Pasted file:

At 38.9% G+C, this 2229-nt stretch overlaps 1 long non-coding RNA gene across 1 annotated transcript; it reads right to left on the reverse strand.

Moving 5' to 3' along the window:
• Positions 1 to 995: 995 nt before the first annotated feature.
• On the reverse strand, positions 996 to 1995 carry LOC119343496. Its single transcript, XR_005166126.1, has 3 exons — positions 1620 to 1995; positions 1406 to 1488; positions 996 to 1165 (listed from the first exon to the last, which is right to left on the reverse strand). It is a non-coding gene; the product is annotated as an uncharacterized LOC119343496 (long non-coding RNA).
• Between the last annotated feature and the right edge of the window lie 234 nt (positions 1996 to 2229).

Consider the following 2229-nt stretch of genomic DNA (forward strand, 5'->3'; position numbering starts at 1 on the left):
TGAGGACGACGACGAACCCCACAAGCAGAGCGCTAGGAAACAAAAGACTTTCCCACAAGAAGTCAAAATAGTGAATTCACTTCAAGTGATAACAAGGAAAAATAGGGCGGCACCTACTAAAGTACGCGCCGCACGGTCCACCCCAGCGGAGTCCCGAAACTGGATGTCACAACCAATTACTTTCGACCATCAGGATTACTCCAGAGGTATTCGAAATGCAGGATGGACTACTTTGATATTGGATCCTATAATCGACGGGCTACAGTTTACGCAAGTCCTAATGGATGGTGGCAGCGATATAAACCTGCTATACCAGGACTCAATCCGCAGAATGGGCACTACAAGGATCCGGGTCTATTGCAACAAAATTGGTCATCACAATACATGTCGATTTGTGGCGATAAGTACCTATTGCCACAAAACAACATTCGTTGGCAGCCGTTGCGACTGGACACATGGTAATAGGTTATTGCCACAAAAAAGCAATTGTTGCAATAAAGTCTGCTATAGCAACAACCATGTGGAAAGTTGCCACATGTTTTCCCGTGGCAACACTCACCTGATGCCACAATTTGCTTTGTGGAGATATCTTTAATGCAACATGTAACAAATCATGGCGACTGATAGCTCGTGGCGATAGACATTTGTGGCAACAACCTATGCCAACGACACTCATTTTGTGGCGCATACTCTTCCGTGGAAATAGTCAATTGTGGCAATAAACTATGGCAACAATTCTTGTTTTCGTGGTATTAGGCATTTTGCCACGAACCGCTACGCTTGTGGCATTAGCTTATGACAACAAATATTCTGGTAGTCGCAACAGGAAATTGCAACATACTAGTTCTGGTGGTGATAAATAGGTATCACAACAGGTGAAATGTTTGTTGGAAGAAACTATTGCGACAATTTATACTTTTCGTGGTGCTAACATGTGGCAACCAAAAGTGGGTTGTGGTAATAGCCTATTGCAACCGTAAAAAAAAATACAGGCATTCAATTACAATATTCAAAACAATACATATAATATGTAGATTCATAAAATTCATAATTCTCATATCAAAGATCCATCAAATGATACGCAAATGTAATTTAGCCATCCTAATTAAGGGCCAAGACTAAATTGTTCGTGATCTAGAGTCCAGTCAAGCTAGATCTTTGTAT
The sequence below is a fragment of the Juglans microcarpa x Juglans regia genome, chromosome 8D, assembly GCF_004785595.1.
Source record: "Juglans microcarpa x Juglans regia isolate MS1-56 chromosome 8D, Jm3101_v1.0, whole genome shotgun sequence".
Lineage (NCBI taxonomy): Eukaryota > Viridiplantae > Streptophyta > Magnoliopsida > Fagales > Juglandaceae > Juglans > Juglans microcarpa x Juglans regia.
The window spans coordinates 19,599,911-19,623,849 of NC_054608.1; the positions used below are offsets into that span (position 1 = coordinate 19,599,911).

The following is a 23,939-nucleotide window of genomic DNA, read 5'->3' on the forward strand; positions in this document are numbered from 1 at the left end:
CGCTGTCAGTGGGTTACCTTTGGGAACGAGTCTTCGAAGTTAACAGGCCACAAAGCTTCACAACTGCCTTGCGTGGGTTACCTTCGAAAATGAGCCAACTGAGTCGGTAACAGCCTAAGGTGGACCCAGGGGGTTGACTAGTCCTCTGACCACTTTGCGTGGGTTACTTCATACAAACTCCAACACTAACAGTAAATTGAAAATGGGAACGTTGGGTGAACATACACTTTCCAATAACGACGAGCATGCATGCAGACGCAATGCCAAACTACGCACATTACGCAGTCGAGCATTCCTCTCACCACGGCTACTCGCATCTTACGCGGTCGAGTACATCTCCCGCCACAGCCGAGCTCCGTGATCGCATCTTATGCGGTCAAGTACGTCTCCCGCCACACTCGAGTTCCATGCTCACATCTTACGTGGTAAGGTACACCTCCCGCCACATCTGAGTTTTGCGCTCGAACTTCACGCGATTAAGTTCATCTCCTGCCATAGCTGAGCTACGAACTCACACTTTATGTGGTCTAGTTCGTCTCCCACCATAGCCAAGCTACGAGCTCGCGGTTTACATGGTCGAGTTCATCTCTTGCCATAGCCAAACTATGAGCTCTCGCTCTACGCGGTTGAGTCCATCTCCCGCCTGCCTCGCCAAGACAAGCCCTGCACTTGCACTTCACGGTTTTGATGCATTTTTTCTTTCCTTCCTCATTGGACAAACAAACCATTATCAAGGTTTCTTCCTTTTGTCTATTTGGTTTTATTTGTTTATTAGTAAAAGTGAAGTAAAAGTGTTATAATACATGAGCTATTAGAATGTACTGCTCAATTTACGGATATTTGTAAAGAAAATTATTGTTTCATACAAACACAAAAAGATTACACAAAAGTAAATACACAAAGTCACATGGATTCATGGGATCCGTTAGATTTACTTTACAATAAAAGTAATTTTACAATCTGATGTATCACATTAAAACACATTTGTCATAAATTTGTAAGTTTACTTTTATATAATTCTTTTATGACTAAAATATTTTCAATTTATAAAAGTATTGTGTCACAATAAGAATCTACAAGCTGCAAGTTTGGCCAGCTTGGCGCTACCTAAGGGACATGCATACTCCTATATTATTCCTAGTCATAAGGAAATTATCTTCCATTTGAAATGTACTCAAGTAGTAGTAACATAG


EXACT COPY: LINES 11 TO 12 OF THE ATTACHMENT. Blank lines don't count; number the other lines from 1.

The window spans coordinates 19,599,911-19,623,849 of NC_054608.1; the positions used below are offsets into that span (position 1 = coordinate 19,599,911).

The following is a 23,939-nucleotide window of genomic DNA, read 5'->3' on the forward strand; positions in this document are numbered from 1 at the left end: